The month of bath and vanity flooring: Part 4, tips for laying tile
BFF and I learned a lot of tips about laying floor tile from this adventure, and she'd done it once before albeit with small tiles. It was all new to me other than the wall mosaics we did a couple of years ago, so I watched and listened. Here are the main takeaways from our experience:
- Label your tiles before setting them
When the tiles were all cut and laid out where they would be once they were set, BFF devised a system of labeling each one. Because we didn't do a traditional layout, picking them up would be like disassembling a giant jigsaw puzzle and having to solve it all over again.
She assigned each tile a number and a letter to correspond with the section of the project where it belonged so we wouldn't be looking at all the triangles, for example, and thinking, "Maybe this goes in the bathroom? Or does it fit in the hall vanity?" Once you spread the thin set, even if you're working in small sections, you don't want to be wasting time trying to figure these things out.
She used masking tape to label the top of each tile and included arrows and numbers indicating which tile each side adjoined. Since some of the tile shapes were similar, this made the process go very quickly. She even added arrows showing whether the tile adjoined a wall, a cabinet, or the bathtub.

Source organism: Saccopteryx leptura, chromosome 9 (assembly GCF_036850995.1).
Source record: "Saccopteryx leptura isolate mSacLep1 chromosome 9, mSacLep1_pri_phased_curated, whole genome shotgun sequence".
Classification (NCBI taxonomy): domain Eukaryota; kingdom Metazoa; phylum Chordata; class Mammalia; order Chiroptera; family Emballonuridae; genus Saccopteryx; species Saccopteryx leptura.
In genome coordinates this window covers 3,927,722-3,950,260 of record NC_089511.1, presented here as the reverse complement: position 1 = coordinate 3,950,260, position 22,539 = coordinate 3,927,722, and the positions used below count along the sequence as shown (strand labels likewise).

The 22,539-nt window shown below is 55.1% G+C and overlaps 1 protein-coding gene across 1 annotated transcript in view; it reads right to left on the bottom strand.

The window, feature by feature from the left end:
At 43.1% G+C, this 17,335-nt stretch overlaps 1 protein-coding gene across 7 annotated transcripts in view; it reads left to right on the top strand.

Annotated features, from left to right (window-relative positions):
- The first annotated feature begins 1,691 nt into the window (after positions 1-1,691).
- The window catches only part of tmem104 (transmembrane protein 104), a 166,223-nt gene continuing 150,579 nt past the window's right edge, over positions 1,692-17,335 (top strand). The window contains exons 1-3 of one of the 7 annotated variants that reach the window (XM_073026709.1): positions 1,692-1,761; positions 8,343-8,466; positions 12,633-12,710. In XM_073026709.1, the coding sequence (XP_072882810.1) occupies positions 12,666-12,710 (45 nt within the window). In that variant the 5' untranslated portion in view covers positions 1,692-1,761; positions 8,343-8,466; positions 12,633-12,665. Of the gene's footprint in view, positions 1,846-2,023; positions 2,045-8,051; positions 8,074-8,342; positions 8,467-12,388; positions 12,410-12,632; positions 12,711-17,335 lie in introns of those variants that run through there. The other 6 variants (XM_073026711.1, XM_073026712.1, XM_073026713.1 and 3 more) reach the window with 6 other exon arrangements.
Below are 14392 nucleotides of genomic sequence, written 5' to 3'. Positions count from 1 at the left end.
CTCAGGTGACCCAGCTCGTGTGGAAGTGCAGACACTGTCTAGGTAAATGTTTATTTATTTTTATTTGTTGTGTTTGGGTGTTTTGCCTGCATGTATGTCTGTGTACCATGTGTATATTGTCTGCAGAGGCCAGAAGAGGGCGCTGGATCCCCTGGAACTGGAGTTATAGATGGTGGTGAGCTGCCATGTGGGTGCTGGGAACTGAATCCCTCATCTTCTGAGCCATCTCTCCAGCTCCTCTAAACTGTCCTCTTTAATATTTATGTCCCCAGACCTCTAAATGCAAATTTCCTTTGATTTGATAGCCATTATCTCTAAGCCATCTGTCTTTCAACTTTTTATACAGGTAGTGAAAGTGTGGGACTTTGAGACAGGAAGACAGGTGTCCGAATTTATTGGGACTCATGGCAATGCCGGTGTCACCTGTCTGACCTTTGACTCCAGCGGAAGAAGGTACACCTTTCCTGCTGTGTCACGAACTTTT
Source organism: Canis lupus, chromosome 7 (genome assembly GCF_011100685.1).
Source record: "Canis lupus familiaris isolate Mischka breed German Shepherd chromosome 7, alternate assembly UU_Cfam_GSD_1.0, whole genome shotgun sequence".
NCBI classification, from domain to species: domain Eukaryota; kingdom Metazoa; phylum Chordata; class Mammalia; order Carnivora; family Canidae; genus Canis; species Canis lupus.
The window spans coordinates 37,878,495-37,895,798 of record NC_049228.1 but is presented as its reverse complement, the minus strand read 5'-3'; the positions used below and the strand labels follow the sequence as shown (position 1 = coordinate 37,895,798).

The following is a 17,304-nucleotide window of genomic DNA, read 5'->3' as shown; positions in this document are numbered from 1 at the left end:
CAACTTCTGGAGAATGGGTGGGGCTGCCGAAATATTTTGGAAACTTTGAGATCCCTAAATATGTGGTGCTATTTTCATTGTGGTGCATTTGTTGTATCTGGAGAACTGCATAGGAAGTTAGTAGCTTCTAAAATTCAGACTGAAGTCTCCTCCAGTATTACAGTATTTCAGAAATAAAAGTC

- Make sure your subfloor and underlayment are level
We made the mistake of assuming the subfloor was level. Despite using the backer board underlayment, we discovered after the tiles were set in the master vanity there was a variation in height between two of the tiles right in the middle of the floor. If we had checked whether the floor was level before we started setting the tiles, we wouldn't have had to pry up those two tiles the next day, cut one of them, scrape off the hardened thin set under them, cut another tile and reset them.
All it would have taken to check whether the floor was level would have been to lay a straight edge across each set of adjoining tiles to make sure the straight edge didn't teeter. As it was, BFF was able to level the tiles by supporting them underneath with screws under opposite corners of the tile, adjusting the height from one end of the tile to the other before applying the thin set.
- Properly prepare the tiles, backer board and thin set
Wipe down the backs of the tiles with a damp cloth and do the same to the backer board. We found a suggestion online to dampen HardieBacker board before spreading the thin set. "Buttering" the backs of the tiles with thin set also forms good adhesion and is highly recommended.
Our first batch of thin set seemed too thick. BFF mixed subsequent batches thinner; the consistency of mayonnaise is about right for it to flow when you set the tiles down into it.
- Use spacers flat with large format tiles
As mentioned in the previous blog, we found that standing the spacers up was not as effective as laying them down between the tiles where the corners met. BFF layered one on top of another for strength, and they did not move around, but it does require some digging with a screwdriver to extract them -- or in my case, three cats with claws, who voluntarily helped here and there.
In the end, only one tiny triangle next to the wall failed to adhere using the large-format tile thin set. We glued it down with Loctite PL400 subfloor all-weather adhesive left over from gluing the backer board before the board was screwed down.
Give the thin set a minimum of 24 hours to set up -- 48 is better. It takes a week to fully cure, but you can walk on it and grout it after 24-48 hours.